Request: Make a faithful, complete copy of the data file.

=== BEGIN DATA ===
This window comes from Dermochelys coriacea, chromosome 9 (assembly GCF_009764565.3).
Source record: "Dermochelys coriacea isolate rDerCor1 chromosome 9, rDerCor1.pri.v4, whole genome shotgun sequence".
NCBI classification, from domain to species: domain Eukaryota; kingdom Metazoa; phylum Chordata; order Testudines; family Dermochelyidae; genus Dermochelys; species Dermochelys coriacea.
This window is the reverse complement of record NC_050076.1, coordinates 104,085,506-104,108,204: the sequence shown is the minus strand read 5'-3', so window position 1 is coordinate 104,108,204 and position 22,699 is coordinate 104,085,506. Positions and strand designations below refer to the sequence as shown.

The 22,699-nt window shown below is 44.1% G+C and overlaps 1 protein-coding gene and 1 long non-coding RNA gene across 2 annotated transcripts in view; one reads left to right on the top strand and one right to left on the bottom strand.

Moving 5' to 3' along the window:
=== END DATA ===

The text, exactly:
This window comes from Dermochelys coriacea, chromosome 9 (assembly GCF_009764565.3).
Source record: "Dermochelys coriacea isolate rDerCor1 chromosome 9, rDerCor1.pri.v4, whole genome shotgun sequence".
NCBI classification, from domain to species: domain Eukaryota; kingdom Metazoa; phylum Chordata; order Testudines; family Dermochelyidae; genus Dermochelys; species Dermochelys coriacea.
This window is the reverse complement of record NC_050076.1, coordinates 104,085,506-104,108,204: the sequence shown is the minus strand read 5'-3', so window position 1 is coordinate 104,108,204 and position 22,699 is coordinate 104,085,506. Positions and strand designations below refer to the sequence as shown.

The 22,699-nt window shown below is 44.1% G+C and overlaps 1 protein-coding gene and 1 long non-coding RNA gene across 2 annotated transcripts in view; one reads left to right on the top strand and one right to left on the bottom strand.

Moving 5' to 3' along the window: